VB: “In other words, the White House seems intent on striking a balance between two competing constituencies, Hollywood and Silicon Valley. Both of them have supported Obama, and they have very opposed interests. Big media companies, including big record companies and Hollywood film studios, want a hardline to protect copyright, so that they can make more money from their content, and have supported both the House and the Senate Bills. Tech companies such as Google, Facebook, Yahoo and others, however, oppose SOPA legislation, warning in a Nov. 15 letter that it would force new burdensome mandates on law-abiding technology companies…”
TC: “Support in Washington for the SOPA anti-piracy bill in Congress (and its Senate equivalent, PIPA), is waning. After weeks of mounting uproar online, Congressional leaders started backpedaling last week and the Obama Administration weighed in on Saturday in response to online petitions to stop the bills. The White House issued a clear rejection of some of the main principles of SOPA. – While the White House supports the major goal of the bills to stop international online piracy, the growing chorus of complaints about the ham-fisted way the law is going to be implemented may finally be acting a s a counterweight to all the media-company lobbying which is trying to push the bills through. … But it still is not clear how the objectives of the bills can be achieved without causing damage to the Internet. Congress should come up with a different mechanism for going after foreign pirate sites or else kill the bills entirely. – SOPA supporters may be rethinking their positions, but they have not retreated entirely. Online SOPA opponents shouldn’t be doing any victory dances just yet.”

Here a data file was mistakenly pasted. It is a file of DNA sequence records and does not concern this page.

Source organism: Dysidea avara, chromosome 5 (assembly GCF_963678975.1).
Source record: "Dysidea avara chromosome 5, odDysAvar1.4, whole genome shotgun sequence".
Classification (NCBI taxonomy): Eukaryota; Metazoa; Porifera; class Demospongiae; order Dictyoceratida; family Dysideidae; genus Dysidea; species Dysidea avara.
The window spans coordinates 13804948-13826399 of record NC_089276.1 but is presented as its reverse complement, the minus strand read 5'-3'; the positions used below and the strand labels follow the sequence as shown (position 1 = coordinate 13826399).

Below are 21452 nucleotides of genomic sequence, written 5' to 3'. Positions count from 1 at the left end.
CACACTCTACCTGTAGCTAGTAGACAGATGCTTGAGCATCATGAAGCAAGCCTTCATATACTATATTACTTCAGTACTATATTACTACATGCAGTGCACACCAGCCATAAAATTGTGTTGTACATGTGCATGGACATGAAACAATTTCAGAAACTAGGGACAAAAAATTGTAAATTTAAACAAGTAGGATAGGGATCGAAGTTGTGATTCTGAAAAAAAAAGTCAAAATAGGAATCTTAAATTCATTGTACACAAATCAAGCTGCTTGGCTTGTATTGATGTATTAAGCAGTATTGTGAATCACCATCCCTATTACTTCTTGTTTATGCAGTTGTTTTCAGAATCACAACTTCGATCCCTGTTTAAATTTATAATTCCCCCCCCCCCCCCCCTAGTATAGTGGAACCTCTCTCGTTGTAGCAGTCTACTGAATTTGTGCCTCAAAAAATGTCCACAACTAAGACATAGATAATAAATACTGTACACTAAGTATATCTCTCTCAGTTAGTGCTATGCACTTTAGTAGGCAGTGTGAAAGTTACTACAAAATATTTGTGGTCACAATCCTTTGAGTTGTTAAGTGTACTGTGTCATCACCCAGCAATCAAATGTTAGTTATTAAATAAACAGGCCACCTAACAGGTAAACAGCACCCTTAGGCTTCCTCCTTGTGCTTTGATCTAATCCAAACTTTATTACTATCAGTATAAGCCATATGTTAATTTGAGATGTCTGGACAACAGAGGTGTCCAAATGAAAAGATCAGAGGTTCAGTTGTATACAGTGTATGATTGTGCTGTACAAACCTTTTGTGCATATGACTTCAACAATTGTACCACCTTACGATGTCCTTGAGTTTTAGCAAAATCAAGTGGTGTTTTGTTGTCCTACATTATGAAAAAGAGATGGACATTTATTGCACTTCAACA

TC: “What is Internet freedom? The United States government has an ‘Internet freedom’ agenda, complete with speeches by the Secretary of State and millions of dollars in program funding. A key United Nations official last year issued a major report emphasizing the right of all individuals freely to use the Internet. Taking a different tack, Vint Cerf, one of the Internet’s founding fathers and ‘Chief Internet Evangelist’ at Google, recently argued in the New York Times that Internet access is not a human right. And Devin Coldewey parsed the debate in TechCrunch, noting that the Internet is an enabler of rights, not a right unto itself. … Government officials and their private sector counterparts have a key role to play in all of this. The United States should be in the lead in formulating acceptable international definitions of Internet freedom, aggression, and cyber security that respect widely-recognized human rights. … Even some of America’s closest democratic friends have views of Internet freedom that are more restrictive than those widely held in the United States. Witness recent attempts by the government of India to have key Internet companies remove objectionable content or restrictions in Europe on online speech that insults population groups. But the effort begins with getting straight precisely what we mean by ‘Internet freedom.’ The idea – and the reality – is too important to muddle.“